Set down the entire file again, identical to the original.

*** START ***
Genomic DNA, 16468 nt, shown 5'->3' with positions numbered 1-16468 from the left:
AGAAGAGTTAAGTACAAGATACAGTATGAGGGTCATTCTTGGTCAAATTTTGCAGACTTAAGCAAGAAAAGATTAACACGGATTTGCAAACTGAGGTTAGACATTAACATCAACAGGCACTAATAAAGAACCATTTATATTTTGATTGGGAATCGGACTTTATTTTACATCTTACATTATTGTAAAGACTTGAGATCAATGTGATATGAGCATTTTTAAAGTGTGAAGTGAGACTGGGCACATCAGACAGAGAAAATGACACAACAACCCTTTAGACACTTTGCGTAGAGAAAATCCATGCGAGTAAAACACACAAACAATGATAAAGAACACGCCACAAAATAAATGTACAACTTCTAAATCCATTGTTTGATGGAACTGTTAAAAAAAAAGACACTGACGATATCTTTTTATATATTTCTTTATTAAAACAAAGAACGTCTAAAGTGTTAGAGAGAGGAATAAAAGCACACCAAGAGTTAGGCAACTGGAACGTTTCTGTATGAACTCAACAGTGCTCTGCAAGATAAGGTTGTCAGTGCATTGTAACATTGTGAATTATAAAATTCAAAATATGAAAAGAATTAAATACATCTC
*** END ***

Genomic DNA, 16468 nt, shown 5'->3' with positions numbered 1-16468 from the left:
AGAAGAGTTAAGTACAAGATACAGTATGAGGGTCATTCTTGGTCAAATTTTGCAGACTTAAGCAAGAAAAGATTAACACGGATTTGCAAACTGAGGTTAGACATTAACATCAACAGGCACTAATAAAGAACCATTTATATTTTGATTGGGAATCGGACTTTATTTTACATCTTACATTATTGTAAAGACTTGAGATCAATGTGATATGAGCATTTTTAAAGTGTGAAGTGAGACTGGGCACATCAGACAGAGAAAATGACACAACAACCCTTTAGACACTTTGCGTAGAGAAAATCCATGCGAGTAAAACACACAAACAATGATAAAGAACACGCCACAAAATAAATGTACAACTTCTAAATCCATTGTTTGATGGAACTGTTAAAAAAAAAGACACTGACGATATCTTTTTATATATTTCTTTATTAAAACAAAGAACGTCTAAAGTGTTAGAGAGAGGAATAAAAGCACACCAAGAGTTAGGCAACTGGAACGTTTCTGTATGAACTCAACAGTGCTCTGCAAGATAAGGTTGTCAGTGCATTGTAACATTGTGAATTATAAAATTCAAAATATGAAAAGAATTAAATACATCTC